Cinnamon-Pear Balsamic Pork

“I want people to want to cook every day” says Red Stick Spice Co. owner Anne Milneck. She says it doesn’t matter whether you use crock pots, toaster ovens, rice cookers, or “whatever it takes to get dinner on the table” She and her staff are all cooks and they get it. “We know what a home cooked meal can do. It can really turn around a bad day. I think it helps form bonds between parents and children,” she says.

From the store’s new location in revitalized Mid City Baton Rouge, Anne and the staff at Red Stick connect customers with dozens of spice blends, teas, oil and vinegar infusions, and authentic Louisiana products to help make cooking easier, whether for weeknight or for special occasions. The offerings range from classic Cajun and Creole spice mixes to exotic flavor profiles, like the Aloha Chicken and Fish Rub (a sweet-and-sour gingery mix) and Ras El Hanout (a robust and fragrant Moroccan spice blend). And if the selection gets overwhelming, Anne is there to help.

“When people say ‘I want something that is delicious, but outside the norm,’ we immediately guide them toward our blend Rougaroux,” Anne says. “It’s based on nutritional yeast, which has a cheesy umami flavor, Korean chile paste, [and] toasted cumin. It’s absolutely fascinating, but has a familiar flavor people around here connect with.”

In keeping with its mission to help people eat more, better home-cooked meals, Anne, a LaPlace native and graduate of the Chef John Folse Culinary Institute at Nicholls State University, offers intimate 12-person classes that cover a range of topics, from knife skills to ones that focus on preparing and freezing dishes for the holidays.

The store also features a tasting bar, where customers can try close to 40 infused olive oils, balsamic vinegars, and avocado oils. Some of the interesting varieties include a Garlic Jalapeño Extra-Virgin Olive Oil, a Blood Orange Avocado Oil, and a Cinnamon Pear Balsamic Vinegar.

“The Cinnamon Pear Balsamic is fascinating because on its own, like in a vinaigrette, it’s delicious,” says Anne. “But if you hit it with some heat and reduce it a little bit, the flavors concentrate even more, and the sweetness of the pear concentrates, so you get this really syrupy glaze when you reduce it a little. That one takes everyone by surprise. They’re not quite prepared for that flavor profile, but gosh, it’s amazing. I have another customer who pours it over vanilla ice cream.”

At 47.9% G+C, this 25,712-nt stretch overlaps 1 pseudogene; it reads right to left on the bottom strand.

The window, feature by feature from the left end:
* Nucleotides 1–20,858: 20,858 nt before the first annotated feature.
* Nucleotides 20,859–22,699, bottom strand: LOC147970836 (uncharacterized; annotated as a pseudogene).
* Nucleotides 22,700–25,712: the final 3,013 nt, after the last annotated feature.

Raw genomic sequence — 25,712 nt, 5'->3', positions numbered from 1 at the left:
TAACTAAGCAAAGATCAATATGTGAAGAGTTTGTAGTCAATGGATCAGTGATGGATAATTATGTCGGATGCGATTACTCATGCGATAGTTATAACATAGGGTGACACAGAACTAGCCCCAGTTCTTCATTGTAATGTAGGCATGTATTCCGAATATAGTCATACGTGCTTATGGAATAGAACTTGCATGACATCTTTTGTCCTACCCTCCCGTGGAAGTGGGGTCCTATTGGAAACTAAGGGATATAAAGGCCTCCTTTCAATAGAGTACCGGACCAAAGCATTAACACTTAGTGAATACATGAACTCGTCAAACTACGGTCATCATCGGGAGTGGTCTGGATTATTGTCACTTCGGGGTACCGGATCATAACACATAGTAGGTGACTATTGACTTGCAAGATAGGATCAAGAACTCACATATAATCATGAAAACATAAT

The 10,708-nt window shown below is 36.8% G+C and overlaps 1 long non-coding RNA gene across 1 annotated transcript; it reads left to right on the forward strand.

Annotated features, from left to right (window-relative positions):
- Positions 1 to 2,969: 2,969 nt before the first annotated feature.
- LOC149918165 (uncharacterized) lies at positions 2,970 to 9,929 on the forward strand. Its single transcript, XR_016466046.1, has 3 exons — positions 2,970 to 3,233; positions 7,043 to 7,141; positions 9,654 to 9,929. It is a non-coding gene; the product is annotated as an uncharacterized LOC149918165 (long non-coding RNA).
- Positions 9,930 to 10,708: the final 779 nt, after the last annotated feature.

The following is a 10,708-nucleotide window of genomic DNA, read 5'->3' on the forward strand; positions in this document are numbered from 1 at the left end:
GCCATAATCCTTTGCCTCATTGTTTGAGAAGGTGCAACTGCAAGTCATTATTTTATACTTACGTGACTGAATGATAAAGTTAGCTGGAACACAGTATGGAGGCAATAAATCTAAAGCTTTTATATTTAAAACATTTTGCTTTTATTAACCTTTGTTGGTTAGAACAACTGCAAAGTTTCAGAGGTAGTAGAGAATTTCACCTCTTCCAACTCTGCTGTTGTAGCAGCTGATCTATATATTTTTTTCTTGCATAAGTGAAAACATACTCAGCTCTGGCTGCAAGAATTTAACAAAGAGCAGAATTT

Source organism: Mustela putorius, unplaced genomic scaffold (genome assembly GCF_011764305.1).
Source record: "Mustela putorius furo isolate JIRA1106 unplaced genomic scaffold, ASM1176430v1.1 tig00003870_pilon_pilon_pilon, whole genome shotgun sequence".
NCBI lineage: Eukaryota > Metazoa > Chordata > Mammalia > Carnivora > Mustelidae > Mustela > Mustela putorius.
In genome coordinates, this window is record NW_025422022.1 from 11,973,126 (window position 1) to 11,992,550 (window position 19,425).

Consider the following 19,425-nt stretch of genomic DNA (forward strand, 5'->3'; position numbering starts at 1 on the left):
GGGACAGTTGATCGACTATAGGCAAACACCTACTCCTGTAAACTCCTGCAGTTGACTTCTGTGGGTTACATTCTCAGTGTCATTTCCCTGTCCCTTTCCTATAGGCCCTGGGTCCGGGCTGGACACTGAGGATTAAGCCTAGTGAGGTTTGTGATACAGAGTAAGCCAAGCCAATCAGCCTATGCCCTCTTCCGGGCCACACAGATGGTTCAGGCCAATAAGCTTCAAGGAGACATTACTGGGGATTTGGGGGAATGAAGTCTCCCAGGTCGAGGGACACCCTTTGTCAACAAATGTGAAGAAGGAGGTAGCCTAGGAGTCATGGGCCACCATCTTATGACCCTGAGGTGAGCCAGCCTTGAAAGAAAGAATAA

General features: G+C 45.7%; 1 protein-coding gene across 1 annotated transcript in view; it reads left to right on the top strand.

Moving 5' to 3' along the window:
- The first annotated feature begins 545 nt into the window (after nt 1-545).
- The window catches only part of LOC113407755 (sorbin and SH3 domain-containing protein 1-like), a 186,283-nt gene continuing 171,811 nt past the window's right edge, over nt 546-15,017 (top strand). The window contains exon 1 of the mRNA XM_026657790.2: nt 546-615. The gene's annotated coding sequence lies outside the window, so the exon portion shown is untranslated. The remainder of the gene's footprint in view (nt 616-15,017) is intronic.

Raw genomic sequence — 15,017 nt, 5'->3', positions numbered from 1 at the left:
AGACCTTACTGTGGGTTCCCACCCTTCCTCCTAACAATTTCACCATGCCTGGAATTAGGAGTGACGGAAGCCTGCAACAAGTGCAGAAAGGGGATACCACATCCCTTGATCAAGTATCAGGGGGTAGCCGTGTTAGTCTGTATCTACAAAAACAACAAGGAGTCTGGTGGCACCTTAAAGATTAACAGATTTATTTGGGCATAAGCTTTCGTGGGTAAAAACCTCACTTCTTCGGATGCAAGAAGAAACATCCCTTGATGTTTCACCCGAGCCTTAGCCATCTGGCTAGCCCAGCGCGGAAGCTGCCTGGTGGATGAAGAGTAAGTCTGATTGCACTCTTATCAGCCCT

Cinnamon-Pear Balsamic Pork
Makes 4 servings
  • 4 tablespoons unsalted butter, divided
  • 4 small Bartlett pears, peeled, halved, and cored (about 1¾ pounds)*
  • 2 (12-ounce) pork tenderloins, trimmed
  • 1¼ teaspoons kosher salt
  • ¼ teaspoon ground black pepper
  • ⅛ teaspoon ground red pepper
  • ⅓ cup Cinnamon Pear Balsamic Vinegar
  • 1 tablespoon finely chopped fresh sage
  • 1 tablespoon chopped fresh thyme leaves
  • Garnish: fresh sage and thyme sprigs
  1. Preheat oven to 375°. Spray a 13x9-inch baking dish with cooking spray.
  2. In a large skillet, melt 2 tablespoons butter over medium-high heat. Add pears, cut side down, and cook until lightly browned, about 2 minutes. Remove pears from skillet. Sprinkle pork with salt and peppers. Add to skillet, and cook until browned, about 4 minutes, turning occasionally.
  3. Place pears, cut side down, and pork to prepared dish; brush with vinegar. Sprinkle pork with sage and thyme. Cut remaining 2 tablespoons butter into small pieces and sprinkle over pork and pears.
  4. Bake until a meat thermometer inserted into the thickest portion of pork registers 145° and pears are tender, about 18 minutes. Lightly cover and let stand 10 minutes before serving. Serve with pan juices. Garnish with sage and thyme sprigs, if desired.
*Slightly unripe pears work best in this recipe. Fully ripe pears can become too soft when cooked.



Get there:

Red Stick Spice Co.

660 Jefferson Hwy.

Baton Rouge



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